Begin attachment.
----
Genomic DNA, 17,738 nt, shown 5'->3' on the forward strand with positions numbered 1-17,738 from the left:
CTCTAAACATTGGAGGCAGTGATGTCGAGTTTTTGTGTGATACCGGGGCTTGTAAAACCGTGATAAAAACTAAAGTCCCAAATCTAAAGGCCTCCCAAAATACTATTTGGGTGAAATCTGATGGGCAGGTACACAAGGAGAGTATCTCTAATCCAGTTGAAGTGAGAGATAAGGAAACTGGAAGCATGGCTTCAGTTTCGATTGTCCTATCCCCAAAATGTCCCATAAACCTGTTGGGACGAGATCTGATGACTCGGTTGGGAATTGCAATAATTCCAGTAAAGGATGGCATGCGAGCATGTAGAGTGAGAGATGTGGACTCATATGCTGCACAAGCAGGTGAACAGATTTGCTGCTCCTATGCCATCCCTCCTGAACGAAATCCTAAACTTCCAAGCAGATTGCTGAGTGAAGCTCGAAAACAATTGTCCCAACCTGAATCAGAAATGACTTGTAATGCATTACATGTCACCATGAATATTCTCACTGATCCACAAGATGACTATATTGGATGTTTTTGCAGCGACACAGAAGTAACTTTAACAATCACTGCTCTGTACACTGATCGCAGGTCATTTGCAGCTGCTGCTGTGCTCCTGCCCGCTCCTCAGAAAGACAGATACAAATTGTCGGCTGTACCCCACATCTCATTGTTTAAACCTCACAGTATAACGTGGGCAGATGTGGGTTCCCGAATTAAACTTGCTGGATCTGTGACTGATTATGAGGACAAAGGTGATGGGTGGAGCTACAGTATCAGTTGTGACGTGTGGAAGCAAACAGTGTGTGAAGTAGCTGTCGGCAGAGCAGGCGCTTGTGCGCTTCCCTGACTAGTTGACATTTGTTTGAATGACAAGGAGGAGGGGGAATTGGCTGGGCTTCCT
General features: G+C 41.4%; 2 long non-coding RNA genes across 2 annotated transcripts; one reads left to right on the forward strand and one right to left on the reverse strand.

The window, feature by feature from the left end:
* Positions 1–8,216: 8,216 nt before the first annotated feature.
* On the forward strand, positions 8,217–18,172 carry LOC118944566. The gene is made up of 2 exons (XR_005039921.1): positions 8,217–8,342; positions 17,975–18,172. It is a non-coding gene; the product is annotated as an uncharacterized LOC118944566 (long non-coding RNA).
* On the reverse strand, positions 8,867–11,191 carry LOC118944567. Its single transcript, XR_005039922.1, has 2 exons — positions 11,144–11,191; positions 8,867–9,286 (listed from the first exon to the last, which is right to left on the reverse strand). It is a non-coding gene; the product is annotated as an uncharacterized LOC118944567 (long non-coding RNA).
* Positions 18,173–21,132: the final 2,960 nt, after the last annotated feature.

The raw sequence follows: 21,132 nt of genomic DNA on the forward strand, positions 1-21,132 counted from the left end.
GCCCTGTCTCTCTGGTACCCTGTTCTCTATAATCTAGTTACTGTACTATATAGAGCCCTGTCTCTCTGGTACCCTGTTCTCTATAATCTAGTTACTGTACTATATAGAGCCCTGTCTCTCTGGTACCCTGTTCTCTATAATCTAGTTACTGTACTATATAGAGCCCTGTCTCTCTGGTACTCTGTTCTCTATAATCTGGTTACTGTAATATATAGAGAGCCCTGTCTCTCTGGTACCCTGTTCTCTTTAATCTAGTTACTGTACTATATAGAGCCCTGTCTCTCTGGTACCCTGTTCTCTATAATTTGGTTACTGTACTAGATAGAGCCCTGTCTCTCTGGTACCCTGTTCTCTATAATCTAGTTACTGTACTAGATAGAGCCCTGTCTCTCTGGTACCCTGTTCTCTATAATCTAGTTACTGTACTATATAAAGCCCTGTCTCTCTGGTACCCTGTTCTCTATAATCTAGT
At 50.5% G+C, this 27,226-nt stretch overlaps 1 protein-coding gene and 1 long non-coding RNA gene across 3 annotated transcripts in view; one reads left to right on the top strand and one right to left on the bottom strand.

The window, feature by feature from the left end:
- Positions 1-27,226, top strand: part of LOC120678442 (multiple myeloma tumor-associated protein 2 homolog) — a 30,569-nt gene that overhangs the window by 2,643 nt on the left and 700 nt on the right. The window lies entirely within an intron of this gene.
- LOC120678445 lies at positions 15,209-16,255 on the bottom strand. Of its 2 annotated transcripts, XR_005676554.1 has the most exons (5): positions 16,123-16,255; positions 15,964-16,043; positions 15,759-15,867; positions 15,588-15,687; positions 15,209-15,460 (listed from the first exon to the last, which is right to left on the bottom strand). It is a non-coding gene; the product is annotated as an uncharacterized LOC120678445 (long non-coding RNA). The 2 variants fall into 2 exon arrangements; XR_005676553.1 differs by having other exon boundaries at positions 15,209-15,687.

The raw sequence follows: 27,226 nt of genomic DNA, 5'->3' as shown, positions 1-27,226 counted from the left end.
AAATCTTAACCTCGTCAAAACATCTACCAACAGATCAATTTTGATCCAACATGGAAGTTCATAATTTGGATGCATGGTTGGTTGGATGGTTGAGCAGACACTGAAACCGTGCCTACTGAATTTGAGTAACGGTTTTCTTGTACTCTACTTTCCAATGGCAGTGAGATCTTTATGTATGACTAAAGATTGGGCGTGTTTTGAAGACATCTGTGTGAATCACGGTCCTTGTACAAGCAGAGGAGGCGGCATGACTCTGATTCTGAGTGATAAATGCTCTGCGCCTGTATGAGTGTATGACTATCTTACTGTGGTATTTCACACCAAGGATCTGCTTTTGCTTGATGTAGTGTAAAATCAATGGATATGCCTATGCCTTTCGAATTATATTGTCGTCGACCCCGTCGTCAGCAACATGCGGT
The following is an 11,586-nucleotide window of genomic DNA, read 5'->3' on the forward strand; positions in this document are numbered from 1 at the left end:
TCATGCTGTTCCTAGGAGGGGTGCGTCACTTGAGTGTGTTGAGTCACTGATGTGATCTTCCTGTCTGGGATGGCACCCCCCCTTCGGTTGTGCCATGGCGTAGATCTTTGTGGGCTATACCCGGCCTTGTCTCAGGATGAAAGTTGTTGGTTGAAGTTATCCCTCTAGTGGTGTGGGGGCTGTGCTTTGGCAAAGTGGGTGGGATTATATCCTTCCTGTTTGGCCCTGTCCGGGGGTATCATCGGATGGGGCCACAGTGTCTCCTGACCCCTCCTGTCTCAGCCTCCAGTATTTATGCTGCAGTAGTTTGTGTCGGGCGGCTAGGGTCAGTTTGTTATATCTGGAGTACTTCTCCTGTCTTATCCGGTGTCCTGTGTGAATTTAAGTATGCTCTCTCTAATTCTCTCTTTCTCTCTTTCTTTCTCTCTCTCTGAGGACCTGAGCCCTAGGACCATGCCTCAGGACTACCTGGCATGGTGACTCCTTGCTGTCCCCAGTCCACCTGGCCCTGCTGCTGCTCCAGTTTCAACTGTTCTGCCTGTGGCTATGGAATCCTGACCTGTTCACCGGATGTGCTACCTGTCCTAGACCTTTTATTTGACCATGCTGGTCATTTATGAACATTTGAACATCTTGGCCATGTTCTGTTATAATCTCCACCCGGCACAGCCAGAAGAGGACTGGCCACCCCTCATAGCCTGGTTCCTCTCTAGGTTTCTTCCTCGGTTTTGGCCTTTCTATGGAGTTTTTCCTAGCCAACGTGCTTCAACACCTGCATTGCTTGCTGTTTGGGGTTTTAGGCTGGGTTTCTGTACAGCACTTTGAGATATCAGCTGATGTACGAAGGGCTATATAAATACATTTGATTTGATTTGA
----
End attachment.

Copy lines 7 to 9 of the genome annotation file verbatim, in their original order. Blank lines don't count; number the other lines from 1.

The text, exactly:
* On the reverse strand, positions 8,867–11,191 carry LOC118944567. Its single transcript, XR_005039922.1, has 2 exons — positions 11,144–11,191; positions 8,867–9,286 (listed from the first exon to the last, which is right to left on the reverse strand). It is a non-coding gene; the product is annotated as an uncharacterized LOC118944567 (long non-coding RNA).
* Positions 18,173–21,132: the final 2,960 nt, after the last annotated feature.

The raw sequence follows: 21,132 nt of genomic DNA on the forward strand, positions 1-21,132 counted from the left end.